The Small Swiss Hound becomes very bonded to their family and is an affectionate dog. They can be difficult to re-home once they have bonded with their family so if adopting an older Small Swiss Hound be prepared to spend a lot of time earning their trust and creating a new bond. They are friendly towards strangers but will not willingly give them their trust or affection. Small Swiss Hounds do well with other dogs and small children. They do have a higher prey drive and should not be left alone with small pets such as ferrets, rats, or bunnies. They do require a strong leader to train them. These dogs do not see themselves as small and can easily become boisterous and difficult to manage without a proper leader. They are still primarily used as a hunting dog in their native Switzerland and they prefer large yards to run and play in rather than apartment living. 

Small Swiss Hound Activity Requirements

Scenthounds take their time when out on walks, smelling everything in their path and trying to determine the different scents. Small Swiss Hounds are no exception, expect to spend more time walking or hiking with them than you would with dogs that are not scenthounds. They must have time every day to run and play or expect to have an unruly dog that refuses to listen. The Small Swiss Hound may be small, but they do require a lot more exercise than the typical small dog. Give them plenty of toys to play with when you cannot spend a lot of time with them; interactive toys are a great way to keep them engaged so they do not become bored.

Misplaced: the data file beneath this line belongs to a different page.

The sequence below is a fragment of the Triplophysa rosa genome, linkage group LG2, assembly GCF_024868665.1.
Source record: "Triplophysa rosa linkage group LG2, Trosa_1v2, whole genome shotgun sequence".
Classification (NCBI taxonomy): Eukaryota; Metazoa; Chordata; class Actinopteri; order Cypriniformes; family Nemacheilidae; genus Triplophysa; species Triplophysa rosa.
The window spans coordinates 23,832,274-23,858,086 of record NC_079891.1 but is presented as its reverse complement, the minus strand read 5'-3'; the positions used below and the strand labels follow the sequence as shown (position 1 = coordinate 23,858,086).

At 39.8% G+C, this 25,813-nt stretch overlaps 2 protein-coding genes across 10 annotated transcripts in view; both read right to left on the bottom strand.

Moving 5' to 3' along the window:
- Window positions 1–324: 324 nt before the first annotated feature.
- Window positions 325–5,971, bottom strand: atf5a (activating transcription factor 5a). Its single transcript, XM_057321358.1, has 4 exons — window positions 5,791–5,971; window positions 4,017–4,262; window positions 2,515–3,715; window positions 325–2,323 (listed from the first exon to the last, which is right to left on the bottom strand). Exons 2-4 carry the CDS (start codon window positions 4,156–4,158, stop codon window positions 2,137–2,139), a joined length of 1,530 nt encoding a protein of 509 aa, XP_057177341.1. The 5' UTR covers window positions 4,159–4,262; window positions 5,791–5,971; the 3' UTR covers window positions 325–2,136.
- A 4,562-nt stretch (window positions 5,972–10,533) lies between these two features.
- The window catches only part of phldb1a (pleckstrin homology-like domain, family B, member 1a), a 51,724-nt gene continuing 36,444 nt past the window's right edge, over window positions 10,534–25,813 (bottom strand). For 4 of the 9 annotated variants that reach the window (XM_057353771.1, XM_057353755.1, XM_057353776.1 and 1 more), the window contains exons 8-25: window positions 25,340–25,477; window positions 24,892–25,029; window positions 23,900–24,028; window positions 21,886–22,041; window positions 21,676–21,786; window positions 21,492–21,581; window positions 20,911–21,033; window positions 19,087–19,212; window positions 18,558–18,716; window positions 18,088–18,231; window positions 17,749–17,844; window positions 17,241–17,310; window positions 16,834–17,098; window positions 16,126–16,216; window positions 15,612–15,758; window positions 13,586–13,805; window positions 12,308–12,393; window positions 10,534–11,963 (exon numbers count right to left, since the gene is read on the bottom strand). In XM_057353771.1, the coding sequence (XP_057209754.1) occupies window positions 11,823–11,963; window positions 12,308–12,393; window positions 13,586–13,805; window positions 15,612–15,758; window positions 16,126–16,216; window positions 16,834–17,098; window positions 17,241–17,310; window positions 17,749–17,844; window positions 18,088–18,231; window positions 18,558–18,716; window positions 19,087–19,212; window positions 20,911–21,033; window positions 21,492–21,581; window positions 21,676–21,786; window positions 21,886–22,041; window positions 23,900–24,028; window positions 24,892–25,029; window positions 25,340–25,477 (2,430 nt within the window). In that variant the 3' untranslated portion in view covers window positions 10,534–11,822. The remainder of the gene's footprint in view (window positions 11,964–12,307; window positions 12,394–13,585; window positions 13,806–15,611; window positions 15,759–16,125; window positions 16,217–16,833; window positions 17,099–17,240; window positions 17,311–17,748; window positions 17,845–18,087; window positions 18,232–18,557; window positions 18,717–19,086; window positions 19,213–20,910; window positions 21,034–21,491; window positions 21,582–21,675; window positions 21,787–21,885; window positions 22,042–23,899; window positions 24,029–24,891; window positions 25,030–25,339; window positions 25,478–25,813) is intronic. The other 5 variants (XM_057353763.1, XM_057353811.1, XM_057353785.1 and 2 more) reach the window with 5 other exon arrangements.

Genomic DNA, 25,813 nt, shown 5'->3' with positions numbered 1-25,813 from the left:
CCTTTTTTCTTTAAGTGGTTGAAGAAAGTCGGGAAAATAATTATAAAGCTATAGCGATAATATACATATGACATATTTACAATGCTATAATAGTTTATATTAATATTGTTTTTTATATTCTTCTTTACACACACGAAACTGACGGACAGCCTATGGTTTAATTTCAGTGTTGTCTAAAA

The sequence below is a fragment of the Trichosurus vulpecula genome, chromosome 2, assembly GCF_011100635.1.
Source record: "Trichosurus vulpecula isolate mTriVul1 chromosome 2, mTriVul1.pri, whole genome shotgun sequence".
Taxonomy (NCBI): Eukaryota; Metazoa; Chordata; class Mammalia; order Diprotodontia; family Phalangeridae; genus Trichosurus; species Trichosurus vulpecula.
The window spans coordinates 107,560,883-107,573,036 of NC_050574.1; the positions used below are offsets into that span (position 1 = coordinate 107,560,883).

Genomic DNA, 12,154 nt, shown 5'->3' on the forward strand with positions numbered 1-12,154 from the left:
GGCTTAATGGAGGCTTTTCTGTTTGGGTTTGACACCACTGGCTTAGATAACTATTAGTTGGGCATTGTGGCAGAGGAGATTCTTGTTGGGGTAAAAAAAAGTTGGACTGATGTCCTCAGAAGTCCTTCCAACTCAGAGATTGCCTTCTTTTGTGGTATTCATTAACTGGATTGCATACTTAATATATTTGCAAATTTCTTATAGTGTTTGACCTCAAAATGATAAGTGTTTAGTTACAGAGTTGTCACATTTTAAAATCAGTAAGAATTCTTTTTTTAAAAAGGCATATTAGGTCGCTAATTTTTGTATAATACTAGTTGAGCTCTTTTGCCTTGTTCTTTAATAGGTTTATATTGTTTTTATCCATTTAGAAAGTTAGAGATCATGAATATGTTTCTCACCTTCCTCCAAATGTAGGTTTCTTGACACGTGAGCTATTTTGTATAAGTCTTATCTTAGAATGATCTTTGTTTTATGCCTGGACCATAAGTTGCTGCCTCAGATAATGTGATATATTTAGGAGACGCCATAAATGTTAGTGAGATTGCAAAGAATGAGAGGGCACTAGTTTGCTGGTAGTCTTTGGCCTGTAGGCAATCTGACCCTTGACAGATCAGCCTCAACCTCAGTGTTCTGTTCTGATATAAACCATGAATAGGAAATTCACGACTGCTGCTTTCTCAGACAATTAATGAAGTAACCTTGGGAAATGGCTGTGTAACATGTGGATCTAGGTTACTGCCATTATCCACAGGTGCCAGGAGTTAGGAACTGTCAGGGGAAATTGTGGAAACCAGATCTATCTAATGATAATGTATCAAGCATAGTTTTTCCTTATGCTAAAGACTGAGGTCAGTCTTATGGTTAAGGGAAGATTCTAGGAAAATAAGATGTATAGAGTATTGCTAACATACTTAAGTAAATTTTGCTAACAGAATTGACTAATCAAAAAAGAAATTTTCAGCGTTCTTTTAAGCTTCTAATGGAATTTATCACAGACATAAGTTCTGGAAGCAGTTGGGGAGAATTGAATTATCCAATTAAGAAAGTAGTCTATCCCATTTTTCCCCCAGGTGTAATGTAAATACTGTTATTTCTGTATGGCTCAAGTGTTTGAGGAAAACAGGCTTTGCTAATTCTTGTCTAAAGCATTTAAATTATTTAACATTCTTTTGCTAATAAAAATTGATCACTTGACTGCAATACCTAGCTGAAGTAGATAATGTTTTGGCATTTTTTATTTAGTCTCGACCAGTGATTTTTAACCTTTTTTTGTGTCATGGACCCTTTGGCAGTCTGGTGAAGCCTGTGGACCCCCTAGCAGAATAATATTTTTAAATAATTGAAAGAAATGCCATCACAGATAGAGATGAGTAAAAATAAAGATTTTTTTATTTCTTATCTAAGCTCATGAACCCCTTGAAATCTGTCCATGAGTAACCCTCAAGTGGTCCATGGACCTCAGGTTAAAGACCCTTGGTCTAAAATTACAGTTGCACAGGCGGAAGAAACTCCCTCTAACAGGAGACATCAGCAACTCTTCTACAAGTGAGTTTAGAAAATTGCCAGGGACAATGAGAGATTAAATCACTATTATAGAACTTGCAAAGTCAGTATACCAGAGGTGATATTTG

Activity Level
Low Medium High
Rec. Walk Mileage Per Week
9 miles
Minutes of Activity Per Day
45 minutes

Small Swiss Hound Food Consumption

Cups Per Day
1.5 cups
Daily Cost
$1.20 - $1.40
Monthly Cost
$34.00 - $45.00

Small Swiss Hound Height & Weight

6 Months
Male Small Swiss Hound size stats at six months
Height: 11 inches Weight: 12 lbs
Female Small Swiss Hound size stats at six months
Height: 11 inches Weight: 12 lbs
12 Months
Male Small Swiss Hound size stats at 12 months
Height: 14 inches Weight: 20 lbs
Female Small Swiss Hound size stats at 12 months
Height: 14 inches Weight: 20 lbs
18 Months
Male Small Swiss Hound size stats at 18 months
Height: 15 inches Weight: 25 lbs
Female Small Swiss Hound size stats at 18 months
Height: 15 inches Weight: 25 lbs

Small Swiss Hound Owner Experiences